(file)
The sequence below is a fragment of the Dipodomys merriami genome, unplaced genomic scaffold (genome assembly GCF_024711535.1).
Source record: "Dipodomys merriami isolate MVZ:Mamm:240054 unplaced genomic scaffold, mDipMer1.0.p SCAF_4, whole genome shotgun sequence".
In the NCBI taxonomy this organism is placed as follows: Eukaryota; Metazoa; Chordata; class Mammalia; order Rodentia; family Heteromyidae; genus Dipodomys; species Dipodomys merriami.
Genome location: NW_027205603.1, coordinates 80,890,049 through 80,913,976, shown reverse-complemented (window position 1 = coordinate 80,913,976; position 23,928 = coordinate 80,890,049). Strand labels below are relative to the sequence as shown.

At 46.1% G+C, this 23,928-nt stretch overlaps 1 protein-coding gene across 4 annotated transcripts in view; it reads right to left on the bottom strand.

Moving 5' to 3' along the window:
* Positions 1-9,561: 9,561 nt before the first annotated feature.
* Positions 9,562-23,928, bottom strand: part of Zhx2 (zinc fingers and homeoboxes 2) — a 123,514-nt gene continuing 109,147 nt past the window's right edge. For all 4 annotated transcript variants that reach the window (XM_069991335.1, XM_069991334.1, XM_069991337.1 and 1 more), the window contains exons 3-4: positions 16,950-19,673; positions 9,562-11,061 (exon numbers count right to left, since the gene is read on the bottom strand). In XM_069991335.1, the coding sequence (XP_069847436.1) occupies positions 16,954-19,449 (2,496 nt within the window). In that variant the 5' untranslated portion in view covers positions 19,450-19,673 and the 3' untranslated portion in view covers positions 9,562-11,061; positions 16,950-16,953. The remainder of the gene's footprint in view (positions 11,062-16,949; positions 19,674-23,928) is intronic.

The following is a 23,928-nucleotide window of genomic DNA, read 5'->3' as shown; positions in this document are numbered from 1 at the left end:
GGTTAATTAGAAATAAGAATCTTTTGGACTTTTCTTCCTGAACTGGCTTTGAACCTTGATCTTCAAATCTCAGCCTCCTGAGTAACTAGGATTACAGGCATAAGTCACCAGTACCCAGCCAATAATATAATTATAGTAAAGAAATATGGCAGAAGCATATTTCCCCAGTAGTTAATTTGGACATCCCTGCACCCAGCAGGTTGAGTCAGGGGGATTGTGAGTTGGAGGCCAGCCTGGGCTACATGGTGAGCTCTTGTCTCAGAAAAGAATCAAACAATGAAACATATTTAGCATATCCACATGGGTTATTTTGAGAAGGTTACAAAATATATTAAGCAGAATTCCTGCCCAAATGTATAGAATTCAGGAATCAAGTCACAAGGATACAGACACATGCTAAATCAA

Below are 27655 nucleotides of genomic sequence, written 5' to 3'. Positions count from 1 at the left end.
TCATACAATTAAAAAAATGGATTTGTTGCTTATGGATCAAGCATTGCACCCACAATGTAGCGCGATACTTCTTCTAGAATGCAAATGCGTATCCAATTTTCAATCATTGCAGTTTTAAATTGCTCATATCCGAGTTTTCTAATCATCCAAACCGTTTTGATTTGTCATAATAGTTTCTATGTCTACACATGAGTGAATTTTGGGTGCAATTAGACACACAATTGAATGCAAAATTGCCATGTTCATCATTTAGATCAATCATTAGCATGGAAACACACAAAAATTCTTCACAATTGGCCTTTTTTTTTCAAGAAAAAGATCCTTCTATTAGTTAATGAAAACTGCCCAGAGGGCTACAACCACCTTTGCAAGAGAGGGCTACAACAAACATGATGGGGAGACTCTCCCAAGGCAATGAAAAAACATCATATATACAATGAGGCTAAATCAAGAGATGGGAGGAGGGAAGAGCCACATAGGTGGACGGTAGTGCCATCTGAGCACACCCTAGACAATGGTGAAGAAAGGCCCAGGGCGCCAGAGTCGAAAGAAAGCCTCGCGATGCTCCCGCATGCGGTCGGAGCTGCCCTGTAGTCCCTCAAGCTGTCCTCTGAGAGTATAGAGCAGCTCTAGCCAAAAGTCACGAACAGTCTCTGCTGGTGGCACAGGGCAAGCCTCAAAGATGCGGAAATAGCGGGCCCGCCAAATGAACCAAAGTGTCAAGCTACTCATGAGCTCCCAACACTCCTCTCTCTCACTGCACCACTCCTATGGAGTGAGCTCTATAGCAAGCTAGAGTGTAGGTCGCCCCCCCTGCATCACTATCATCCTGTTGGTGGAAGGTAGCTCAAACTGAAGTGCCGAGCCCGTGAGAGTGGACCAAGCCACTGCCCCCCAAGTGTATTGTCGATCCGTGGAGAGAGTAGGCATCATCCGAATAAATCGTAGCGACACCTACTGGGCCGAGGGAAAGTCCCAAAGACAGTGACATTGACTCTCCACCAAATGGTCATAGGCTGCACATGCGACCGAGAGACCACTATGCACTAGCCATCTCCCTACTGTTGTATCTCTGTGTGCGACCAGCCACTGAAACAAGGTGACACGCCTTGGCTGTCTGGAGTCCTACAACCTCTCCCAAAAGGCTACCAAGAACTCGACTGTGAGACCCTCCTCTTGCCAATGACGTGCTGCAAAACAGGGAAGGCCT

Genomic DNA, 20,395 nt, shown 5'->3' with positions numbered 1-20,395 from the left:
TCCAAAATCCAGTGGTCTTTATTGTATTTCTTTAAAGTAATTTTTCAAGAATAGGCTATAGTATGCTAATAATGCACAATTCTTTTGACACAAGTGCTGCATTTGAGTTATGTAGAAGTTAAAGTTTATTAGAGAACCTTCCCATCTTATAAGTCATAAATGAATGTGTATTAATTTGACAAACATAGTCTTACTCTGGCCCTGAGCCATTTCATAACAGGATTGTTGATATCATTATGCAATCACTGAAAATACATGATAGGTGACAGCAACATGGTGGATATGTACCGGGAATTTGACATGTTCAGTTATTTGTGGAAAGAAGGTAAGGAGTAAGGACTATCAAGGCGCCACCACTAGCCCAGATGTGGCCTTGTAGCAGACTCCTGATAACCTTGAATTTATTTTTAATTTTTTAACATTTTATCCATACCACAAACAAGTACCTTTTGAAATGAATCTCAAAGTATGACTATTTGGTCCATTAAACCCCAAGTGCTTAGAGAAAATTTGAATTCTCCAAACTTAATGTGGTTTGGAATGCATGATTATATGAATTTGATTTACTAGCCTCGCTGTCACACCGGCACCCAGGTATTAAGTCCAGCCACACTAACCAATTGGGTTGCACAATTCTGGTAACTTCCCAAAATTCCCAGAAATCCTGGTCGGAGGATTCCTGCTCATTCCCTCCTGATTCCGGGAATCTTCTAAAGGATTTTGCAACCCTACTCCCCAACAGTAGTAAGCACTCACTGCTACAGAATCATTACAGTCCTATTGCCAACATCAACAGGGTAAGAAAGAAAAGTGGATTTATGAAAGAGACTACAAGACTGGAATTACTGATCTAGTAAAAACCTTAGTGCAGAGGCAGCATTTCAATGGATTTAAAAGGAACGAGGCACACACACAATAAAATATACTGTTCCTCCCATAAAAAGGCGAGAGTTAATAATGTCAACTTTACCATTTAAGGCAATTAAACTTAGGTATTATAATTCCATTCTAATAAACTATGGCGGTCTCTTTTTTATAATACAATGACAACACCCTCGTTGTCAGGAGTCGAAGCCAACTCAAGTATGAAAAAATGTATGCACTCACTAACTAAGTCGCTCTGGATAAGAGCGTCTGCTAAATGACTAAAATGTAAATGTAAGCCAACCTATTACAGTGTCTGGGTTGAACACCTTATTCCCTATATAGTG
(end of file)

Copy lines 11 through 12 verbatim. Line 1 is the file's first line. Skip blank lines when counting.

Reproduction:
Below are 27655 nucleotides of genomic sequence, written 5' to 3'. Positions count from 1 at the left end.
TCATACAATTAAAAAAATGGATTTGTTGCTTATGGATCAAGCATTGCACCCACAATGTAGCGCGATACTTCTTCTAGAATGCAAATGCGTATCCAATTTTCAATCATTGCAGTTTTAAATTGCTCATATCCGAGTTTTCTAATCATCCAAACCGTTTTGATTTGTCATAATAGTTTCTATGTCTACACATGAGTGAATTTTGGGTGCAATTAGACACACAATTGAATGCAAAATTGCCATGTTCATCATTTAGATCAATCATTAGCATGGAAACACACAAAAATTCTTCACAATTGGCCTTTTTTTTTCAAGAAAAAGATCCTTCTATTAGTTAATGAAAACTGCCCAGAGGGCTACAACCACCTTTGCAAGAGAGGGCTACAACAAACATGATGGGGAGACTCTCCCAAGGCAATGAAAAAACATCATATATACAATGAGGCTAAATCAAGAGATGGGAGGAGGGAAGAGCCACATAGGTGGACGGTAGTGCCATCTGAGCACACCCTAGACAATGGTGAAGAAAGGCCCAGGGCGCCAGAGTCGAAAGAAAGCCTCGCGATGCTCCCGCATGCGGTCGGAGCTGCCCTGTAGTCCCTCAAGCTGTCCTCTGAGAGTATAGAGCAGCTCTAGCCAAAAGTCACGAACAGTCTCTGCTGGTGGCACAGGGCAAGCCTCAAAGATGCGGAAATAGCGGGCCCGCCAAATGAACCAAAGTGTCAAGCTACTCATGAGCTCCCAACACTCCTCTCTCTCACTGCACCACTCCTATGGAGTGAGCTCTATAGCAAGCTAGAGTGTAGGTCGCCCCCCCTGCATCACTATCATCCTGTTGGTGGAAGGTAGCTCAAACTGAAGTGCCGAGCCCGTGAGAGTGGACCAAGCCACTGCCCCCCAAGTGTATTGTCGATCCGTGGAGAGAGTAGGCATCATCCGAATAAATCGTAGCGACACCTACTGGGCCGAGGGAAAGTCCCAAAGACAGTGACATTGACTCTCCACCAAATGGTCATAGGCTGCACATGCGACCGAGAGACCACTATGCACTAGCCATCTCCCTACTGTTGTATCTCTGTGTGCGACCAGCCACTGAAACAAGGTGACACGCCTTGGCTGTCTGGAGTCCTACAACCTCTCCCAAAAGGCTACCAAGAACTCGACTGTGAGACCCTCCTCTTGCCAATGACGTGCTGCAAAACAGGGAAGGCCT